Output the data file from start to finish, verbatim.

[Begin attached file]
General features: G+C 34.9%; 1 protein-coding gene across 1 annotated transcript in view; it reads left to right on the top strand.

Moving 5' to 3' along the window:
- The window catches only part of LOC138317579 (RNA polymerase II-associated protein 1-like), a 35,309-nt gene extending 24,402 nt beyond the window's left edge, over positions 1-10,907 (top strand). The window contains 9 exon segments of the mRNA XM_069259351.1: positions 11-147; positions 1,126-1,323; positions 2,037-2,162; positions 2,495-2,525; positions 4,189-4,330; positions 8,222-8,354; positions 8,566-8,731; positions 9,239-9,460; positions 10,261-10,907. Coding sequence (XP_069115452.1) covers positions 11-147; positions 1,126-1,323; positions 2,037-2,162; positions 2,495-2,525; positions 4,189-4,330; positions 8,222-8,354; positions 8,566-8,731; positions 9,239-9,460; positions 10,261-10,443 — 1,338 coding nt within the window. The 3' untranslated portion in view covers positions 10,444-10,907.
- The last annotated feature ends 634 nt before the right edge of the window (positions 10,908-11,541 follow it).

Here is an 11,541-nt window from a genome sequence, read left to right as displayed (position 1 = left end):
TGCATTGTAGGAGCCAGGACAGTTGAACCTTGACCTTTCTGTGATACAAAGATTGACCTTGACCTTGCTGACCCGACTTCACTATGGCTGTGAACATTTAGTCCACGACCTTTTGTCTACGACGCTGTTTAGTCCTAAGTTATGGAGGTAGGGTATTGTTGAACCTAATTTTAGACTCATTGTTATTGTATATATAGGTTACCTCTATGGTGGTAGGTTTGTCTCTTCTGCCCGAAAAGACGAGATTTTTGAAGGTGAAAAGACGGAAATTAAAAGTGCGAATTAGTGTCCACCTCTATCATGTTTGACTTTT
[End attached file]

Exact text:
General features: G+C 34.9%; 1 protein-coding gene across 1 annotated transcript in view; it reads left to right on the top strand.

Moving 5' to 3' along the window:
- The window catches only part of LOC138317579 (RNA polymerase II-associated protein 1-like), a 35,309-nt gene extending 24,402 nt beyond the window's left edge, over positions 1-10,907 (top strand). The window contains 9 exon segments of the mRNA XM_069259351.1: positions 11-147; positions 1,126-1,323; positions 2,037-2,162; positions 2,495-2,525; positions 4,189-4,330; positions 8,222-8,354; positions 8,566-8,731; positions 9,239-9,460; positions 10,261-10,907. Coding sequence (XP_069115452.1) covers positions 11-147; positions 1,126-1,323; positions 2,037-2,162; positions 2,495-2,525; positions 4,189-4,330; positions 8,222-8,354; positions 8,566-8,731; positions 9,239-9,460; positions 10,261-10,443 — 1,338 coding nt within the window. The 3' untranslated portion in view covers positions 10,444-10,907.
- The last annotated feature ends 634 nt before the right edge of the window (positions 10,908-11,541 follow it).

Here is an 11,541-nt window from a genome sequence, read left to right as displayed (position 1 = left end):
TGCATTGTAGGAGCCAGGACAGTTGAACCTTGACCTTTCTGTGATACAAAGATTGACCTTGACCTTGCTGACCCGACTTCACTATGGCTGTGAACATTTAGTCCACGACCTTTTGTCTACGACGCTGTTTAGTCCTAAGTTATGGAGGTAGGGTATTGTTGAACCTAATTTTAGACTCATTGTTATTGTATATATAGGTTACCTCTATGGTGGTAGGTTTGTCTCTTCTGCCCGAAAAGACGAGATTTTTGAAGGTGAAAAGACGGAAATTAAAAGTGCGAATTAGTGTCCACCTCTATCATGTTTGACTTTT